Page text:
In our Gospel, Jesus boldly declares, “I am the living bread….whoever eats this bread will live forever….my flesh is true food, and my blood is true drink…” Our belief in the truth in that statement is one of the primary things that this celebration, the Mass, is built around. Yes, it’s an opportunity to celebrate what we are and what we do as community; yes, it’s a chance for us to hear God speak to us in the Scriptures; yes, it’s our opportunity to join our voices with the saints and angels in heaven, saying thank you to God and to praise Him; yes it’s a chance for us to express the needs of our world to God. But the fact is, we can do those things in a variety of settings, not just the Mass.
But another thing that happens at the Mass is that we eat his body and drink his blood, to have his life within us. And the Mass is the only way this is made possible. Because of this belief, we recognize the Mass therefore as the pinnacle of what we do as community, our weekly hour in the pews. But great as it is, it can’t be the only thing we do to feed our faith.
Yet that is what I experienced at my last assignment, in which two full-time priests and a retired priest, who helped with two Sunday Masses each week, did our best to serve seven different faith communities, spread out among six towns. Although there was no better solution, it wasn’t a good way to minister to the communities, because three of them only saw a priest for about 70 minutes a week—that’s it. Yes, we might say they were dying and economically depressed communities, where logging or mining long ago thrived, but they were spiritually dying too, because they had nothing more than that hour for Mass each week.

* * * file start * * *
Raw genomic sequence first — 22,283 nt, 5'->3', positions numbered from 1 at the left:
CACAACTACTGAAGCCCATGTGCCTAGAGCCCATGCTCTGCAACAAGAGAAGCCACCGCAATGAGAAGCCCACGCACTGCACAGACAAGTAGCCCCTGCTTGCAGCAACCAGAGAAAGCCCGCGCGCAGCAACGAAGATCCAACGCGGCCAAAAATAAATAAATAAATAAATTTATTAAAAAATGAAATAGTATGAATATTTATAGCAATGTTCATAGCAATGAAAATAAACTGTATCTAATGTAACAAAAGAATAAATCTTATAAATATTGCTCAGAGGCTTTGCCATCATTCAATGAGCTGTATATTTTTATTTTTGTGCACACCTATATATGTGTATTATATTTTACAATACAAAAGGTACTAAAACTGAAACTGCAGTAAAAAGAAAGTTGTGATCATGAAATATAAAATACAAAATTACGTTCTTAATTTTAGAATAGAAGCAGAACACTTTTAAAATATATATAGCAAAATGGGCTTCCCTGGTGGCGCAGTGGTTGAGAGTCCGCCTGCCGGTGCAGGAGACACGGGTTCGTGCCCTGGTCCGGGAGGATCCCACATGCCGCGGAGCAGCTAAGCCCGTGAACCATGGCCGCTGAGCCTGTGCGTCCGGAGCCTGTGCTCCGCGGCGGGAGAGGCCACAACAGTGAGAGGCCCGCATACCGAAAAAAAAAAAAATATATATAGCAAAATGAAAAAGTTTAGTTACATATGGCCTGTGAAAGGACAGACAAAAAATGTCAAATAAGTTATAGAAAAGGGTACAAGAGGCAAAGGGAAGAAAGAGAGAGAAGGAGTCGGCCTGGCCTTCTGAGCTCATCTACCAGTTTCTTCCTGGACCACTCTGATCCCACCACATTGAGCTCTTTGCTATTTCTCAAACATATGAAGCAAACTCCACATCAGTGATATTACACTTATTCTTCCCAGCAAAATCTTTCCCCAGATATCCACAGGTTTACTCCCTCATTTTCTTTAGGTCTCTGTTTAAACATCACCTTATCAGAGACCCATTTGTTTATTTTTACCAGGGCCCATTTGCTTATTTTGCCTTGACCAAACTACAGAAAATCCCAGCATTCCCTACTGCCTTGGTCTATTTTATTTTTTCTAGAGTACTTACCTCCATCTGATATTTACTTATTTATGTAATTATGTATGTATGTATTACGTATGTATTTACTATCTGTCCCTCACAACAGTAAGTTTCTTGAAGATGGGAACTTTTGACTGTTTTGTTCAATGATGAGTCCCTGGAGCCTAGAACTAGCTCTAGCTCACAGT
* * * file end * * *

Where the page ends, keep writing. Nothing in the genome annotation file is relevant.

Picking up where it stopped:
While I sometimes bemoan the complicated processes and structure of the parish church, I am also glad that we have a lot going on. A parish with so many service programs, educational programs, consultative bodies, a staff of skillful lay men and women, is a rather modern phenomenon. Yes, it makes for much work in the running of the parish, but it also brings vibrancy and life.
I mention all this, because I want to tell you about some positive changes we’re making to our Faith Formation programs. For the past few years, and with the encouragement of our Pastoral Council, we’ve wanted to move to model in which the family learns together. Studies show, more and more, that it can’t just be the children, who too often are brought to learn, while the parents get nothing, often taking care of practical tasks: answering emails or making a Costco run. That’s not going to bear fruit. And by the way this happens too often with families who are enrolled at our school too. The children are here and are eager, but because the parents are disengaged, it’s like the parable in which the seed is sown on rocky ground, where it has little soil, and withers (Mt 12:5-6).
Parents, I know at least three things about you: that you love your children; you want them to receive a living faith; and that you are super busy. With our great Pastoral Assistants for Faith Formation, Amy Field, Carlie Betz and Jill Carr, we are building programs that will not be overly demanding but will help you. This task isn’t easy or simple, because of our limited facilities. But thanks to parish groups, such as our Adult Bible Study that has met for years on Wednesday evenings, and yet has expressed willingness to adjust to accommodate these changes, we are all making something that can work. There will be more details in the coming weeks about the offerings and the schedules for children, middle schoolers, high schoolers, young adults, and (no longer young!) adults and parents.
I remind you, our programs are not just for children and youth, preparing to receive sacraments, yet that is the mentality we’ve developed. There are too many of us, who have not come to anything that’s been offered, in years or ever. Yes, we have formed.org, which is a tremendous resource that allows you to learn at home or wherever you are, as individuals and families. But there’s more to be gained by deepening in the faith with and in the community of faith. Please make it a priority this year, at least some small part your faith formation, your family’s faith formation. Otherwise, it will likely be a faith with no soil that too easily dies. The living bread that Jesus gives at this very Mass is like a seed planted in our souls. How beautiful. Thank you, Lord, for that. But I ask you, what are you going to do to care for it.